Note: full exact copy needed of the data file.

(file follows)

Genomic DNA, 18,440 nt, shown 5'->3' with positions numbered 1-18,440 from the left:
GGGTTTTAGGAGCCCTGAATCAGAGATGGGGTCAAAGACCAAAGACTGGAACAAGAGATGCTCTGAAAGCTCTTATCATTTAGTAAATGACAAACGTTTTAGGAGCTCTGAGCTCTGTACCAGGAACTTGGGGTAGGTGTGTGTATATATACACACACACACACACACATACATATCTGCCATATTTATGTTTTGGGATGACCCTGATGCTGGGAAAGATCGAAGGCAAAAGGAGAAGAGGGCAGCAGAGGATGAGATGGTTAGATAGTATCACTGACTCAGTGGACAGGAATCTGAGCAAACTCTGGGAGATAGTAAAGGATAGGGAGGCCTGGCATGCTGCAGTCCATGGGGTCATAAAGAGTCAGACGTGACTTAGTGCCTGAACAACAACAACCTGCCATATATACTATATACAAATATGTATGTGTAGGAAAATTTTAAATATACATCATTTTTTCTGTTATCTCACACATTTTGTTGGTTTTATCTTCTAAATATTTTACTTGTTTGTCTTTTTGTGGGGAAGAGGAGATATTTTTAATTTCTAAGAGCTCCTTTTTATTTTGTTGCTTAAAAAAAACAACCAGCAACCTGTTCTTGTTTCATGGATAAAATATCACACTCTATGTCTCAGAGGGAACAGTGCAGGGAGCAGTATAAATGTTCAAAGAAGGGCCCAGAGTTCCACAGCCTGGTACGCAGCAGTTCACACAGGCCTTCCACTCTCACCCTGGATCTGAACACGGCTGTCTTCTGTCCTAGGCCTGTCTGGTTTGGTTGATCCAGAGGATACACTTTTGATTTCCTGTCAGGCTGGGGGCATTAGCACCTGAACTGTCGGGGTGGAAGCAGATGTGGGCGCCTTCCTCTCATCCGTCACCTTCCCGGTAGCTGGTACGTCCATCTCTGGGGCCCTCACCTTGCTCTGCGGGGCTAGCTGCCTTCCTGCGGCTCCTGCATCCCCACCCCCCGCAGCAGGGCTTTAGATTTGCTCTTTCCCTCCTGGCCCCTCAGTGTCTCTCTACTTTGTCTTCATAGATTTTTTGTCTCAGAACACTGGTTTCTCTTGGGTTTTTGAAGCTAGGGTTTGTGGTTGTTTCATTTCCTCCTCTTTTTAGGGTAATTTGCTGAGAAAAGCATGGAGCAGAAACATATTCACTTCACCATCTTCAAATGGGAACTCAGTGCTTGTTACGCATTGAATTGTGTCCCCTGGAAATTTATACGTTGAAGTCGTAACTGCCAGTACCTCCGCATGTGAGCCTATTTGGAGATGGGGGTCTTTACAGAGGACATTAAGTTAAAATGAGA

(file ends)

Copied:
Genomic DNA, 18,440 nt, shown 5'->3' with positions numbered 1-18,440 from the left:
GGGTTTTAGGAGCCCTGAATCAGAGATGGGGTCAAAGACCAAAGACTGGAACAAGAGATGCTCTGAAAGCTCTTATCATTTAGTAAATGACAAACGTTTTAGGAGCTCTGAGCTCTGTACCAGGAACTTGGGGTAGGTGTGTGTATATATACACACACACACACACACATACATATCTGCCATATTTATGTTTTGGGATGACCCTGATGCTGGGAAAGATCGAAGGCAAAAGGAGAAGAGGGCAGCAGAGGATGAGATGGTTAGATAGTATCACTGACTCAGTGGACAGGAATCTGAGCAAACTCTGGGAGATAGTAAAGGATAGGGAGGCCTGGCATGCTGCAGTCCATGGGGTCATAAAGAGTCAGACGTGACTTAGTGCCTGAACAACAACAACCTGCCATATATACTATATACAAATATGTATGTGTAGGAAAATTTTAAATATACATCATTTTTTCTGTTATCTCACACATTTTGTTGGTTTTATCTTCTAAATATTTTACTTGTTTGTCTTTTTGTGGGGAAGAGGAGATATTTTTAATTTCTAAGAGCTCCTTTTTATTTTGTTGCTTAAAAAAAACAACCAGCAACCTGTTCTTGTTTCATGGATAAAATATCACACTCTATGTCTCAGAGGGAACAGTGCAGGGAGCAGTATAAATGTTCAAAGAAGGGCCCAGAGTTCCACAGCCTGGTACGCAGCAGTTCACACAGGCCTTCCACTCTCACCCTGGATCTGAACACGGCTGTCTTCTGTCCTAGGCCTGTCTGGTTTGGTTGATCCAGAGGATACACTTTTGATTTCCTGTCAGGCTGGGGGCATTAGCACCTGAACTGTCGGGGTGGAAGCAGATGTGGGCGCCTTCCTCTCATCCGTCACCTTCCCGGTAGCTGGTACGTCCATCTCTGGGGCCCTCACCTTGCTCTGCGGGGCTAGCTGCCTTCCTGCGGCTCCTGCATCCCCACCCCCCGCAGCAGGGCTTTAGATTTGCTCTTTCCCTCCTGGCCCCTCAGTGTCTCTCTACTTTGTCTTCATAGATTTTTTGTCTCAGAACACTGGTTTCTCTTGGGTTTTTGAAGCTAGGGTTTGTGGTTGTTTCATTTCCTCCTCTTTTTAGGGTAATTTGCTGAGAAAAGCATGGAGCAGAAACATATTCACTTCACCATCTTCAAATGGGAACTCAGTGCTTGTTACGCATTGAATTGTGTCCCCTGGAAATTTATACGTTGAAGTCGTAACTGCCAGTACCTCCGCATGTGAGCCTATTTGGAGATGGGGGTCTTTACAGAGGACATTAAGTTAAAATGAGA